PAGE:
The Importance of Having Multiple Crochet HooksBy Veronica Smith – 33 Comments
Crochet hooks multiply! Well in my house they do and I have heard other people are in my position. So why do they?
There are many reasons why mine multiply and these are in no particular order. Hooks, or sets of hooks on sale, if they are a good price I tend to buy them – I don’t really know why, I just do. Heading out to somewhere that I have an hour or two to crochet and I’ve forgotten to bring something to do so I purchase even more yarn and a suitable hook so I can make a scarf or square or something, I should probably just read, a magazine would be cheaper. Finding I have my crochet yarn and pattern with me and no hook, it probably slipped out of my bag and is in the car somewhere. When I actually get to cleaning my car out or vacuum under the cushion on the sofa I tend to find wayward hooks, it’s like being reunited with an old friend. None of these things are really a reason to purchase new hooks but I am guilty anyhow.
This leads me to why it is sometimes necessary to purchase more hooks. Have you ever found a half finished ‘something’ hidden somewhere strange and you have the yarn, the half finished masterpiece, pattern and NO hook? What do you do? Can you really grab the size the pattern calls for or did you change the hook at some point because your tension was wrong? Unless you have some super easy way to identify a particular hook in your house and you can write on the pattern what it was then you actually need to leave the hook with the project. At this point you either have to purchase another hook that size for your next project or simply make something that doesn’t require it. Or do the logical thing and finish the first item – but who does that?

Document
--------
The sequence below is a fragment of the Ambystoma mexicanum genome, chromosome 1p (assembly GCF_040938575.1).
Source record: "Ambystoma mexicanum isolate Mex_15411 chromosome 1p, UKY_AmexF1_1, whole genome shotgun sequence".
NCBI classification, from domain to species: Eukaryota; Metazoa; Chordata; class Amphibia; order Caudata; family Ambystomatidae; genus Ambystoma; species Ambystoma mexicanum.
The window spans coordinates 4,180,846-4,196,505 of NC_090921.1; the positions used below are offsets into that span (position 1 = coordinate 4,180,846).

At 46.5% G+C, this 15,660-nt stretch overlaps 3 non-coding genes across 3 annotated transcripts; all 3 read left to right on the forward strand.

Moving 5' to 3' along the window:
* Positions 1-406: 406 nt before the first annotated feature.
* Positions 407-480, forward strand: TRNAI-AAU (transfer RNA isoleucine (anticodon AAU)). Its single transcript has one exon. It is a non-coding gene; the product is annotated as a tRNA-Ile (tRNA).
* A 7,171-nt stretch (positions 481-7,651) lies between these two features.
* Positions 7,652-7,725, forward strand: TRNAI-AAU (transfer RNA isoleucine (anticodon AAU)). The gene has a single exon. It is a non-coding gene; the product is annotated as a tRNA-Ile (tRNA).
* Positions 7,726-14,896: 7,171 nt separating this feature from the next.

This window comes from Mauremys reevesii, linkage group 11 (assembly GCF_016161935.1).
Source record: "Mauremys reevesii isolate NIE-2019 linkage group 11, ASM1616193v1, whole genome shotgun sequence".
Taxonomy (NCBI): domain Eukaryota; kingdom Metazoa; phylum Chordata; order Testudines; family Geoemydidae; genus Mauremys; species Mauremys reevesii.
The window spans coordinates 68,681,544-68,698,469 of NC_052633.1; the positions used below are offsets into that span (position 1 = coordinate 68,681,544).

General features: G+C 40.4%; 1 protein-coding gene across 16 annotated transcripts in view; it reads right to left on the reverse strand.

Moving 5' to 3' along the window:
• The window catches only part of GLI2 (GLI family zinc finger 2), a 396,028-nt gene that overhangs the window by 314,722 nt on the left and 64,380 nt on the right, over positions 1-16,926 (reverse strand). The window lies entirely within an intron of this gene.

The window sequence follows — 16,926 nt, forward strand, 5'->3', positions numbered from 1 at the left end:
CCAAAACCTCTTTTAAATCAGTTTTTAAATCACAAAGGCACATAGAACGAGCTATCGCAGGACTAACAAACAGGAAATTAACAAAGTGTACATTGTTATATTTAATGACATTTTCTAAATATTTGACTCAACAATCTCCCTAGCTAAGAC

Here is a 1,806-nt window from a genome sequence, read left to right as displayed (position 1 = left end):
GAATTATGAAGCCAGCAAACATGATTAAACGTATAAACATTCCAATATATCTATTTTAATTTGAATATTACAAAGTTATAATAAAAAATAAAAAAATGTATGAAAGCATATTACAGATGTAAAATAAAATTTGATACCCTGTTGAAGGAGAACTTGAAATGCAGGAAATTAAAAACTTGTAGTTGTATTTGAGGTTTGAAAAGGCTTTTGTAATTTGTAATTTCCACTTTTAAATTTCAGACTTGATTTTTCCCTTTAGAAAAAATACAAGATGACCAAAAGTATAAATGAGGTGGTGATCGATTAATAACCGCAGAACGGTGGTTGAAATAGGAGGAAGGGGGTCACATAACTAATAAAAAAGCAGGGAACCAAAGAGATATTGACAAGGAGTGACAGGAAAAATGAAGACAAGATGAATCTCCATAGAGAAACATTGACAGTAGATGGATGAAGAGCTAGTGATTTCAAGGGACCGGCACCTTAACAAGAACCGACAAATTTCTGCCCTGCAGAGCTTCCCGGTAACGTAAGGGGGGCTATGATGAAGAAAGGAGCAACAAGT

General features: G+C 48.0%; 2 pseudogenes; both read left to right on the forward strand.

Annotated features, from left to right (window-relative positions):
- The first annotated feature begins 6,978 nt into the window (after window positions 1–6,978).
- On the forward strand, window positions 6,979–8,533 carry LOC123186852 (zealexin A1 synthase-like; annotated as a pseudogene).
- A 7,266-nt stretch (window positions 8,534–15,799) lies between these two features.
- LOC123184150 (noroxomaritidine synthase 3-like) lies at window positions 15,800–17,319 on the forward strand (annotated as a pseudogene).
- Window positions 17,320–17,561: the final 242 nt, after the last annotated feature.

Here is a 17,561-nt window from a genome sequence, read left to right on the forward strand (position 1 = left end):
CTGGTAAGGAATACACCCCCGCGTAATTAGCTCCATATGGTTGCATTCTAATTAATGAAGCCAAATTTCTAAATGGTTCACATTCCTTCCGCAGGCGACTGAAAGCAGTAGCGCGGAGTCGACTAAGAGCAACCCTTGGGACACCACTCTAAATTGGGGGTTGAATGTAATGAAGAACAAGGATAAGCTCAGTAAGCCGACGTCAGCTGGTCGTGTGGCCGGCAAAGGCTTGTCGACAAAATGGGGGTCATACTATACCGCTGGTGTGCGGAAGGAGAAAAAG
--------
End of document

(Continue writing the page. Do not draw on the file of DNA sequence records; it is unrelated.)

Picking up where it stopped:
Another justifiable reason for purchasing multiple hooks of the same size is the usability. I have found that different yarns respond to some types of hooks better. Maybe a bamboo, metal or plastic one glides through better – sticking hooks just drive me nutty. Different brands also have different shaped ends/pointy bits and some split some yarns and others just won’t go through the loop you need it to because it is rounded.
These are just my obsessional faults and observations. I am assuming however that some people feel the same and others are sure I have lost the plot and they manage quite successfully with one of each size and composition.
What sort of hook person are you? Do you have a lot of hooks?